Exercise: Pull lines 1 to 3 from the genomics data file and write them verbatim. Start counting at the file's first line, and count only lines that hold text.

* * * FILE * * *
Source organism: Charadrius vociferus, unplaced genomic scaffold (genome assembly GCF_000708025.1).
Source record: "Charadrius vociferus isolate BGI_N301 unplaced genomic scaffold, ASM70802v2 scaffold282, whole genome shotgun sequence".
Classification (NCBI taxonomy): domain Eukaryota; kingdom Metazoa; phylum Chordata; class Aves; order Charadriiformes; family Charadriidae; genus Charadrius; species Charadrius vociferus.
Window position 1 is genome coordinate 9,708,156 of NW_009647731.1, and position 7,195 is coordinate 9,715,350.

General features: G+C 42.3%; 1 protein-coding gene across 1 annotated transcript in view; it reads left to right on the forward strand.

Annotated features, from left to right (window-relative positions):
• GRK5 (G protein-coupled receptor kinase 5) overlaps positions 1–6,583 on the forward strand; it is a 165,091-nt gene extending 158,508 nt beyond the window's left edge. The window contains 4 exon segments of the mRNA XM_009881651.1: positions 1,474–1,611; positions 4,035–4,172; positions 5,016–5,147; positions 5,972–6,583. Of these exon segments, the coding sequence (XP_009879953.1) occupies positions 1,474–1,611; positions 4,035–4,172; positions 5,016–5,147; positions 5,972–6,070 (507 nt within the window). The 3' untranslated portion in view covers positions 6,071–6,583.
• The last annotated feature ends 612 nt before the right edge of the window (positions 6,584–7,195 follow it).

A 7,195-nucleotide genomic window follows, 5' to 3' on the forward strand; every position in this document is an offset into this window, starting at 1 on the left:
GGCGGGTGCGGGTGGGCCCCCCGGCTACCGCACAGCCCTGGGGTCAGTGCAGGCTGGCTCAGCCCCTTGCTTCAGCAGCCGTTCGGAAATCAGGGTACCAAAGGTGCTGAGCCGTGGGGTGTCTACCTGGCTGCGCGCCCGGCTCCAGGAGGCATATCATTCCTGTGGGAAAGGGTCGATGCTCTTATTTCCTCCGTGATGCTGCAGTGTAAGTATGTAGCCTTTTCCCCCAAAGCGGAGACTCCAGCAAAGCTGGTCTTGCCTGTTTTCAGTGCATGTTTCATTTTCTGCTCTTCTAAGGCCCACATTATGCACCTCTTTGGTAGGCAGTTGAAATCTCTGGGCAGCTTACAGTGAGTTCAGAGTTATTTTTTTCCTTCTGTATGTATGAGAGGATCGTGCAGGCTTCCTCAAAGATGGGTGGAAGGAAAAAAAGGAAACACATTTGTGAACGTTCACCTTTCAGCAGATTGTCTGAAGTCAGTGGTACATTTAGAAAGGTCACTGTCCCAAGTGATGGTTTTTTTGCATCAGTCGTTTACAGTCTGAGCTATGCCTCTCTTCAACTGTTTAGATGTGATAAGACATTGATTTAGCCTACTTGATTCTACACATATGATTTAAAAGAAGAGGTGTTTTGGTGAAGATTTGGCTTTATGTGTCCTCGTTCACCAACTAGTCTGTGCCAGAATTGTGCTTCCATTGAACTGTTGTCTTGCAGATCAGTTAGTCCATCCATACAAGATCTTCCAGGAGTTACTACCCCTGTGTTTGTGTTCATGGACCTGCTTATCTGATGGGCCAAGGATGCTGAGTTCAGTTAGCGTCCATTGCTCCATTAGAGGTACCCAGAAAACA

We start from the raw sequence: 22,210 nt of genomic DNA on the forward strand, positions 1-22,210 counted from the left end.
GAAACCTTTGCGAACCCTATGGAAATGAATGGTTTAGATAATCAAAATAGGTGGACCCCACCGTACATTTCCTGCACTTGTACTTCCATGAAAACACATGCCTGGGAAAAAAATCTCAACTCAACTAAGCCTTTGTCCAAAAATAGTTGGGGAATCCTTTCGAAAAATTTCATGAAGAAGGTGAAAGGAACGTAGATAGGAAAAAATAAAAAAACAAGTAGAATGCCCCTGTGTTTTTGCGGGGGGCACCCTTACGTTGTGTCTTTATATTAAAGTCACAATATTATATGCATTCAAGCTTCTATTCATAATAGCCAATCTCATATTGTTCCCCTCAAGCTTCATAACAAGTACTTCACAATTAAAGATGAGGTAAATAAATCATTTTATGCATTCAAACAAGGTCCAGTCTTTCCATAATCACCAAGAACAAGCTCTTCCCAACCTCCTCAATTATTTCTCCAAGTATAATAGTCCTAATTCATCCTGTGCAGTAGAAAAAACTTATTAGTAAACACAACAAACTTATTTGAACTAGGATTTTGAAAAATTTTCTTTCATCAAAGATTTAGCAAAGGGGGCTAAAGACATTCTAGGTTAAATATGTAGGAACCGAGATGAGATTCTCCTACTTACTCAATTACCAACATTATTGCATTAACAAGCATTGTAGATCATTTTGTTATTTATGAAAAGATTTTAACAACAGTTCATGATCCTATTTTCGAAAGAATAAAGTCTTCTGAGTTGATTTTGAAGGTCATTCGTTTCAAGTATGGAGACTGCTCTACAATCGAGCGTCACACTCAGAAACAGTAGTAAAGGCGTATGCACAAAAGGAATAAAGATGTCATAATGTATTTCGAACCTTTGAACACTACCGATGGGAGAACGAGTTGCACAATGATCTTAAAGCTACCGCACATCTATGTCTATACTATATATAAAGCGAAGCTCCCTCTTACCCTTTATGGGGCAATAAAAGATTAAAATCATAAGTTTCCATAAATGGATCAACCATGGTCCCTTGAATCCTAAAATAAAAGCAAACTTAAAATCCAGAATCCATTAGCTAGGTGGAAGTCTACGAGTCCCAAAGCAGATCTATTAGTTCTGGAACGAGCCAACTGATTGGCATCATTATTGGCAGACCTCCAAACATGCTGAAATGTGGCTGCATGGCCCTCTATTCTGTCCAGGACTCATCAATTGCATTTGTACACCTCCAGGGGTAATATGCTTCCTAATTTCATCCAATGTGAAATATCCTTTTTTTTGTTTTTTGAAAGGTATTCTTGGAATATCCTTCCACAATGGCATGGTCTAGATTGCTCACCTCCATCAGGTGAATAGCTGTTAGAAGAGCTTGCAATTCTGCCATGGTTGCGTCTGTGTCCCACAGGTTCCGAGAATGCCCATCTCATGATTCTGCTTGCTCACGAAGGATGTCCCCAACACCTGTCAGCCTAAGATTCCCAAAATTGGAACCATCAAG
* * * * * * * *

Source organism: Charadrius vociferus, unplaced genomic scaffold (genome assembly GCF_000708025.1).
Source record: "Charadrius vociferus isolate BGI_N301 unplaced genomic scaffold, ASM70802v2 scaffold282, whole genome shotgun sequence".
Classification (NCBI taxonomy): domain Eukaryota; kingdom Metazoa; phylum Chordata; class Aves; order Charadriiformes; family Charadriidae; genus Charadrius; species Charadrius vociferus.